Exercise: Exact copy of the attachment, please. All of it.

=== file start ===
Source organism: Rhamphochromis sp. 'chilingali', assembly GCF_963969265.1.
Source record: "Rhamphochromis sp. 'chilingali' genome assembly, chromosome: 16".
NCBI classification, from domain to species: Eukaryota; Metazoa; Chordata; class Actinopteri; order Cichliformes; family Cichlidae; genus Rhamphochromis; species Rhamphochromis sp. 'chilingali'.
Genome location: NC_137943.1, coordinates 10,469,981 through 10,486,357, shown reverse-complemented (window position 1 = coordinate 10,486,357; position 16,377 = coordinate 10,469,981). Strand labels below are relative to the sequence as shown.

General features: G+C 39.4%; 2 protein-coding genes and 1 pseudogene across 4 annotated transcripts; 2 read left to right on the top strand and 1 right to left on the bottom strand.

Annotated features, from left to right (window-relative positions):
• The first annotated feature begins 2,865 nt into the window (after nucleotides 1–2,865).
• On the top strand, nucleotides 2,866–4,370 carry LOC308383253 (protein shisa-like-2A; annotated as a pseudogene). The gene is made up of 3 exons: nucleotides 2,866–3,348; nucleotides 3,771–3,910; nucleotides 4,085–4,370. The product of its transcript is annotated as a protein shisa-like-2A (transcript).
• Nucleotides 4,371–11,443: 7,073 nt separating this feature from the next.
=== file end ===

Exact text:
Source organism: Rhamphochromis sp. 'chilingali', assembly GCF_963969265.1.
Source record: "Rhamphochromis sp. 'chilingali' genome assembly, chromosome: 16".
NCBI classification, from domain to species: Eukaryota; Metazoa; Chordata; class Actinopteri; order Cichliformes; family Cichlidae; genus Rhamphochromis; species Rhamphochromis sp. 'chilingali'.
Genome location: NC_137943.1, coordinates 10,469,981 through 10,486,357, shown reverse-complemented (window position 1 = coordinate 10,486,357; position 16,377 = coordinate 10,469,981). Strand labels below are relative to the sequence as shown.

General features: G+C 39.4%; 2 protein-coding genes and 1 pseudogene across 4 annotated transcripts; 2 read left to right on the top strand and 1 right to left on the bottom strand.

Annotated features, from left to right (window-relative positions):
• The first annotated feature begins 2,865 nt into the window (after nucleotides 1–2,865).
• On the top strand, nucleotides 2,866–4,370 carry LOC308383253 (protein shisa-like-2A; annotated as a pseudogene). The gene is made up of 3 exons: nucleotides 2,866–3,348; nucleotides 3,771–3,910; nucleotides 4,085–4,370. The product of its transcript is annotated as a protein shisa-like-2A (transcript).
• Nucleotides 4,371–11,443: 7,073 nt separating this feature from the next.